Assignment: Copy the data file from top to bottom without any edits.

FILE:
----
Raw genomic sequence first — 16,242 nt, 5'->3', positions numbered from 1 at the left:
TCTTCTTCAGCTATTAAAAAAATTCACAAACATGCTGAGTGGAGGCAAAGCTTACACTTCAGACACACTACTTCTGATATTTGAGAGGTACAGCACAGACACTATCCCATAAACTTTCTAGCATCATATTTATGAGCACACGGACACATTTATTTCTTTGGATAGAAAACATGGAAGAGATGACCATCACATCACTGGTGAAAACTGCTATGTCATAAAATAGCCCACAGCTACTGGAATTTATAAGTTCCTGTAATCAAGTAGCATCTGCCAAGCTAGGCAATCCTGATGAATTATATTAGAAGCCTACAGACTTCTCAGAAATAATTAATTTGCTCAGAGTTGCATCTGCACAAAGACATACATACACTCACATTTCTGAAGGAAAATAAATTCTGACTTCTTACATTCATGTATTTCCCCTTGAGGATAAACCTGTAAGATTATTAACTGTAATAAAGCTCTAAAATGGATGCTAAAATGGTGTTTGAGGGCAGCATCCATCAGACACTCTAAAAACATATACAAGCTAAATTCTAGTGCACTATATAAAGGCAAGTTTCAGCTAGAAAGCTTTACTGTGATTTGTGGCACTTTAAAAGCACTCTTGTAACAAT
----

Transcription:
Raw genomic sequence first — 16,242 nt, 5'->3', positions numbered from 1 at the left:
TCTTCTTCAGCTATTAAAAAAATTCACAAACATGCTGAGTGGAGGCAAAGCTTACACTTCAGACACACTACTTCTGATATTTGAGAGGTACAGCACAGACACTATCCCATAAACTTTCTAGCATCATATTTATGAGCACACGGACACATTTATTTCTTTGGATAGAAAACATGGAAGAGATGACCATCACATCACTGGTGAAAACTGCTATGTCATAAAATAGCCCACAGCTACTGGAATTTATAAGTTCCTGTAATCAAGTAGCATCTGCCAAGCTAGGCAATCCTGATGAATTATATTAGAAGCCTACAGACTTCTCAGAAATAATTAATTTGCTCAGAGTTGCATCTGCACAAAGACATACATACACTCACATTTCTGAAGGAAAATAAATTCTGACTTCTTACATTCATGTATTTCCCCTTGAGGATAAACCTGTAAGATTATTAACTGTAATAAAGCTCTAAAATGGATGCTAAAATGGTGTTTGAGGGCAGCATCCATCAGACACTCTAAAAACATATACAAGCTAAATTCTAGTGCACTATATAAAGGCAAGTTTCAGCTAGAAAGCTTTACTGTGATTTGTGGCACTTTAAAAGCACTCTTGTAACAAT